When I got the toxicology results that confirmed Helanna’s death was from fentanyl poisoning I called the police officer that informed me of my daughter’s death.
I wanted to know if there would be an investigation so this didn’t happen to anyone else.
The conversation with the police officer and the confirmation that it was fentanyl were both incredibly painful.
If it wasn’t for fentanyl my daughter would still be here.
The CDC estimates that in 2020 more than 80% of overdose deaths were contributed to synthetic opioids, primarily fentanyl so how we address this issue going forward is critical.
I was told my daughter’s death wouldn’t be investigated because they couldn’t get into her phone and it would take too much time.
When I questioned that he told me to listen up because what he was about to tell me was really important.
My daughter knowingly and willingly committed a crime by using heroin and there’s a risk associated with that, and her death is the result of her choice to commit a crime.
He was right about that, her choice lead to her death, but that doesn’t mean she wasn’t poisoned by someone cutting drugs with fentanyl.
I had to dig really deep and decide that I wouldn’t be a victim of this man’s mindset.
I would choose a path that made me proud of how I showed up for myself, my daughter, anyone struggling with addiction, and other families that will lose a loved one to fentanyl.
I leaned into my discomfort and tried to plant some seeds of change in him.
Something that helped me in that moment was remembering this post that I’m linking from Safe Home podcast.
It gave me some guidance about what to say.
I shared that fentanyl isn’t a problem just for mothers like me, it’s a problem that could affect anyone in our society because fentanyl is now the number one killer of people ages 18-45.
Lives are at risk whether they are someone who struggles with addiction or are a kid that gives into peer pressure at a party and takes a Xanax that turns out to be fentanyl.
Then he told me about how he taught his teen age son what’s right and wrong and so his son knows better.
I remembered back to what it was like when I used to think like him.
I used to judge other parents when I heard about kids using drugs or committing drug related crimes.
When I realized I had become that parent I used to judge, my perception changed.
My judgement changed to compassion for those parents because I knew how hard I tried to “raise my daughter the right way” and yet things still went terribly wrong.
Then he pointed out how there’s so many people overdosing that it’s clogging the medical system and people who are having heart attacks aren’t always getting proper treatment.
I asked him how we should grade the value of people’s lives.
Many diseases and health issues are related to lifestyle choices.
Why do some unhealthy choices like being stressed out all the time, over working, being sedentary, and eating a high fat diet that leads to heart disease make one person’s life more valuable than someone who uses drug related substances?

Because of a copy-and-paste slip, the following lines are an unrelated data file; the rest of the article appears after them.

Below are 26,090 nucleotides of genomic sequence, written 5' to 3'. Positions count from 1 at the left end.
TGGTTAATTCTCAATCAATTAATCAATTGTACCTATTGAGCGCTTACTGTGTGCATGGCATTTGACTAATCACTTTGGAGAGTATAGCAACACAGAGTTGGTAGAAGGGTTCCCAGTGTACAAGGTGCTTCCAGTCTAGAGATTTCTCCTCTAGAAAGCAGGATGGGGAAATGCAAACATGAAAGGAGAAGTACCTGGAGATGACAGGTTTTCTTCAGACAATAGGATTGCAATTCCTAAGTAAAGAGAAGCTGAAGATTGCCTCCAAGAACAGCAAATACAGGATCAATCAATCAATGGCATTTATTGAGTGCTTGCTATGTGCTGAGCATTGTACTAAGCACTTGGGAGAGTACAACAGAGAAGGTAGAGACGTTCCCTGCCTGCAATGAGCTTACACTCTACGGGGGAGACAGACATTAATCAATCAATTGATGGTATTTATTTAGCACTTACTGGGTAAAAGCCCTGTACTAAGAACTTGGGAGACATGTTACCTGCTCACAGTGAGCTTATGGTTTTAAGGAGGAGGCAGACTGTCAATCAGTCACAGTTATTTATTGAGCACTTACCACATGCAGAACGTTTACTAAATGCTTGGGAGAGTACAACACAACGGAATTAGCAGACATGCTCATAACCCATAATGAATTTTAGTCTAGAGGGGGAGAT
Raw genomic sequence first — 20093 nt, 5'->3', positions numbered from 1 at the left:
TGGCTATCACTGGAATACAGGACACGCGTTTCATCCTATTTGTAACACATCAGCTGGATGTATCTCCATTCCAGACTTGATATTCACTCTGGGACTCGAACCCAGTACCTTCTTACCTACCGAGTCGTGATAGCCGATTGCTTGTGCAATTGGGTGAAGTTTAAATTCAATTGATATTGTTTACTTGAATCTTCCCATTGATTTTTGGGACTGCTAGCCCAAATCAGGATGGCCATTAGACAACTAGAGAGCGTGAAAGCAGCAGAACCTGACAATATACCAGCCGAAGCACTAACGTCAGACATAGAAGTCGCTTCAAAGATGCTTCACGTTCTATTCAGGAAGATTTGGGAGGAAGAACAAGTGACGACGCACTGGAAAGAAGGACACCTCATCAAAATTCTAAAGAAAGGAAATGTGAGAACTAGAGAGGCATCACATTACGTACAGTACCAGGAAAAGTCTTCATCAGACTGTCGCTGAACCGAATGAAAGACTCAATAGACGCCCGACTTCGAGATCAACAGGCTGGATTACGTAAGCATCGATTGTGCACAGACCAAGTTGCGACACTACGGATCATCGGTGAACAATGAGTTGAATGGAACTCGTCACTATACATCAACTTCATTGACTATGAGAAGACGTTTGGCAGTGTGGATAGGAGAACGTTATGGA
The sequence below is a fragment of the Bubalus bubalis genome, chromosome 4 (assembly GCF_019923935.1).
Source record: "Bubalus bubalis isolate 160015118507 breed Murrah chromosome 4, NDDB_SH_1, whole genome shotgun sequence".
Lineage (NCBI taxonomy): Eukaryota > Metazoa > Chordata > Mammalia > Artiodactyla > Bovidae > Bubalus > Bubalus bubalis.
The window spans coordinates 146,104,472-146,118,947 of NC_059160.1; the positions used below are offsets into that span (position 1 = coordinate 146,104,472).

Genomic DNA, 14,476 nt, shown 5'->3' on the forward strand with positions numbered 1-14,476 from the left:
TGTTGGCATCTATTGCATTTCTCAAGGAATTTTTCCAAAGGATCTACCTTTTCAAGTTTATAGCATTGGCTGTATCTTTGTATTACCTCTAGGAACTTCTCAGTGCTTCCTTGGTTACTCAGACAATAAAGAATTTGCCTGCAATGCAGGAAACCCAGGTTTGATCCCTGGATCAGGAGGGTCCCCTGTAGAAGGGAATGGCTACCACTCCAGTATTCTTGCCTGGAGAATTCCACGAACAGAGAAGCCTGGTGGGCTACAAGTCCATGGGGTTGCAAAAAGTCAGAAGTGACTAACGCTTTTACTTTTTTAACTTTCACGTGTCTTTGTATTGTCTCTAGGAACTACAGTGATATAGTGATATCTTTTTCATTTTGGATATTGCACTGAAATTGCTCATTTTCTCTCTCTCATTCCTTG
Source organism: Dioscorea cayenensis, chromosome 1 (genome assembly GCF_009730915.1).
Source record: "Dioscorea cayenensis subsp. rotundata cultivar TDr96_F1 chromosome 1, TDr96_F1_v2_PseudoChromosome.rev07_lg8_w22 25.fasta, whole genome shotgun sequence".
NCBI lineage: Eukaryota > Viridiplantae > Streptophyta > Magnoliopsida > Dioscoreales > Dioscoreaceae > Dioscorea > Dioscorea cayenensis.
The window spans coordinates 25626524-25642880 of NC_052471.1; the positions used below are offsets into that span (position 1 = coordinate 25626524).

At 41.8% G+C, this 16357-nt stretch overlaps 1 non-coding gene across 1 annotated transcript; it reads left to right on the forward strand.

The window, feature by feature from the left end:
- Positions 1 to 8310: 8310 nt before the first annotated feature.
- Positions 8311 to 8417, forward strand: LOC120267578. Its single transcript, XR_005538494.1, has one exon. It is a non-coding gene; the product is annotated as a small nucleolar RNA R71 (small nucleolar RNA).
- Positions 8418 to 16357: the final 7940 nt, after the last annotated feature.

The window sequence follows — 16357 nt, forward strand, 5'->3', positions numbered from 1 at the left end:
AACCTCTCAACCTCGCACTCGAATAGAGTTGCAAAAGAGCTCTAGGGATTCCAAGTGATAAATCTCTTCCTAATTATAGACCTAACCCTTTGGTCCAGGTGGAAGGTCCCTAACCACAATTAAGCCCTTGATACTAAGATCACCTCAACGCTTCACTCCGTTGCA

Why don’t we see people as imperfect humans who are struggling to meet their needs instead of judging and ranking their choices as better or worse?
I fought the shame of the stigma of addiction throughout the whole phone conversation and even writing about this experience.
Shame wants me to stay quiet and not expose myself to any more judgement.
That’s the problem though, shame and stigma keep the people from speaking up to create change, it keeps loved ones and those struggling with addiction from seeking help, and it creates a very painful separateness.
If you find yourself judging me, or my daughter, or you think my insights are way off – ask yourself why.
Do you truly understand addiction and how it affects the brain?
My lack of understanding of addiction caused me to resist Helanna’s addiction instead of being able to support her recovery the first few years.
When we arm ourselves with relevant resources, learn about addiction, and we treat people who are struggling with compassion, then we can reduce stigma and make changes that matter.
As I was trying to educate myself about addiction there were two things that really resonated with me.
The first is Portugal’s drug policy.
Their approach is much different than ours in the United States.
Here’s a link to an article about it.
The second thing is a book called Beyond Addiction, How Science and Kindness Help People Change.
This book gave me a mindset and tools that I could use even when my daughter was in active addiction and wasn’t ready to quit.
I’m including a link to CMC foundation for change so you can look up the book and also get their free 20 minute guides for helping a loved one change their relationship with substances.
It’s hard for me to share these things but if it changes just one person’s mindset about addiction and fentanyl then it’s worth it to me.